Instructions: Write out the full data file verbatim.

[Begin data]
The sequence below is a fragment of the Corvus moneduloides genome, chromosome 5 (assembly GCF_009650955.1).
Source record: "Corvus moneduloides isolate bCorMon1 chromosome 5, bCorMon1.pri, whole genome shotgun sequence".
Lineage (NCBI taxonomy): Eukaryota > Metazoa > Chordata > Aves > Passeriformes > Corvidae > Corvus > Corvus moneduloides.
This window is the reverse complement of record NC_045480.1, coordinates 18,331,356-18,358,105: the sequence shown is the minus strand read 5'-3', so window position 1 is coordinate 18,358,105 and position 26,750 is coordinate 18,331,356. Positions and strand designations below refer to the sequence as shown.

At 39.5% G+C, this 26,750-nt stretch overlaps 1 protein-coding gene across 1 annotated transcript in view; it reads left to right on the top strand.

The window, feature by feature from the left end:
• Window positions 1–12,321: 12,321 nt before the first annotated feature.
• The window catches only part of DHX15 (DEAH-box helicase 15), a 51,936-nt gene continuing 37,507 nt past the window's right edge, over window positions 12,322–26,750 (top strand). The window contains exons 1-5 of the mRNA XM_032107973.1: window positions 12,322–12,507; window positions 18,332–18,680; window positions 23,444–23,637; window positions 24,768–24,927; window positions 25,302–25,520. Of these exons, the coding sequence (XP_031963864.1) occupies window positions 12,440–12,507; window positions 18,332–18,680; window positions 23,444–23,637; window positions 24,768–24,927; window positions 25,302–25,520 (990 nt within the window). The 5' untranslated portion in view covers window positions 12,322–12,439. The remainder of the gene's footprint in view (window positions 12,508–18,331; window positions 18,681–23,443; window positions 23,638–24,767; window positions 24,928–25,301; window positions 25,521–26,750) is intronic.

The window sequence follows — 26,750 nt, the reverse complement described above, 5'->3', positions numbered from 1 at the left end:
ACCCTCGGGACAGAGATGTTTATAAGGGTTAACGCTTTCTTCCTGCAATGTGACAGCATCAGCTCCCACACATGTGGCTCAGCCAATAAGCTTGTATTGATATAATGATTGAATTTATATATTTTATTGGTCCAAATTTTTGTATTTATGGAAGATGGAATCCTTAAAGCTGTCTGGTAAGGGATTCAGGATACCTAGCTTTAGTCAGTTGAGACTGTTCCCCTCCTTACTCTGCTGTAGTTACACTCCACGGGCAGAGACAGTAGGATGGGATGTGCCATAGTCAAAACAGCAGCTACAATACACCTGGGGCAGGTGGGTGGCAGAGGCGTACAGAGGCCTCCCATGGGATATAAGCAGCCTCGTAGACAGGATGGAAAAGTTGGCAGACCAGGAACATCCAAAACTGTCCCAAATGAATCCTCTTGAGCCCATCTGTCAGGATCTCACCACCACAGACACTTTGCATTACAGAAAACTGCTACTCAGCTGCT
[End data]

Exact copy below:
The sequence below is a fragment of the Corvus moneduloides genome, chromosome 5 (assembly GCF_009650955.1).
Source record: "Corvus moneduloides isolate bCorMon1 chromosome 5, bCorMon1.pri, whole genome shotgun sequence".
Lineage (NCBI taxonomy): Eukaryota > Metazoa > Chordata > Aves > Passeriformes > Corvidae > Corvus > Corvus moneduloides.
This window is the reverse complement of record NC_045480.1, coordinates 18,331,356-18,358,105: the sequence shown is the minus strand read 5'-3', so window position 1 is coordinate 18,358,105 and position 26,750 is coordinate 18,331,356. Positions and strand designations below refer to the sequence as shown.

At 39.5% G+C, this 26,750-nt stretch overlaps 1 protein-coding gene across 1 annotated transcript in view; it reads left to right on the top strand.

The window, feature by feature from the left end:
• Window positions 1–12,321: 12,321 nt before the first annotated feature.
• The window catches only part of DHX15 (DEAH-box helicase 15), a 51,936-nt gene continuing 37,507 nt past the window's right edge, over window positions 12,322–26,750 (top strand). The window contains exons 1-5 of the mRNA XM_032107973.1: window positions 12,322–12,507; window positions 18,332–18,680; window positions 23,444–23,637; window positions 24,768–24,927; window positions 25,302–25,520. Of these exons, the coding sequence (XP_031963864.1) occupies window positions 12,440–12,507; window positions 18,332–18,680; window positions 23,444–23,637; window positions 24,768–24,927; window positions 25,302–25,520 (990 nt within the window). The 5' untranslated portion in view covers window positions 12,322–12,439. The remainder of the gene's footprint in view (window positions 12,508–18,331; window positions 18,681–23,443; window positions 23,638–24,767; window positions 24,928–25,301; window positions 25,521–26,750) is intronic.

The window sequence follows — 26,750 nt, the reverse complement described above, 5'->3', positions numbered from 1 at the left end:
ACCCTCGGGACAGAGATGTTTATAAGGGTTAACGCTTTCTTCCTGCAATGTGACAGCATCAGCTCCCACACATGTGGCTCAGCCAATAAGCTTGTATTGATATAATGATTGAATTTATATATTTTATTGGTCCAAATTTTTGTATTTATGGAAGATGGAATCCTTAAAGCTGTCTGGTAAGGGATTCAGGATACCTAGCTTTAGTCAGTTGAGACTGTTCCCCTCCTTACTCTGCTGTAGTTACACTCCACGGGCAGAGACAGTAGGATGGGATGTGCCATAGTCAAAACAGCAGCTACAATACACCTGGGGCAGGTGGGTGGCAGAGGCGTACAGAGGCCTCCCATGGGATATAAGCAGCCTCGTAGACAGGATGGAAAAGTTGGCAGACCAGGAACATCCAAAACTGTCCCAAATGAATCCTCTTGAGCCCATCTGTCAGGATCTCACCACCACAGACACTTTGCATTACAGAAAACTGCTACTCAGCTGCT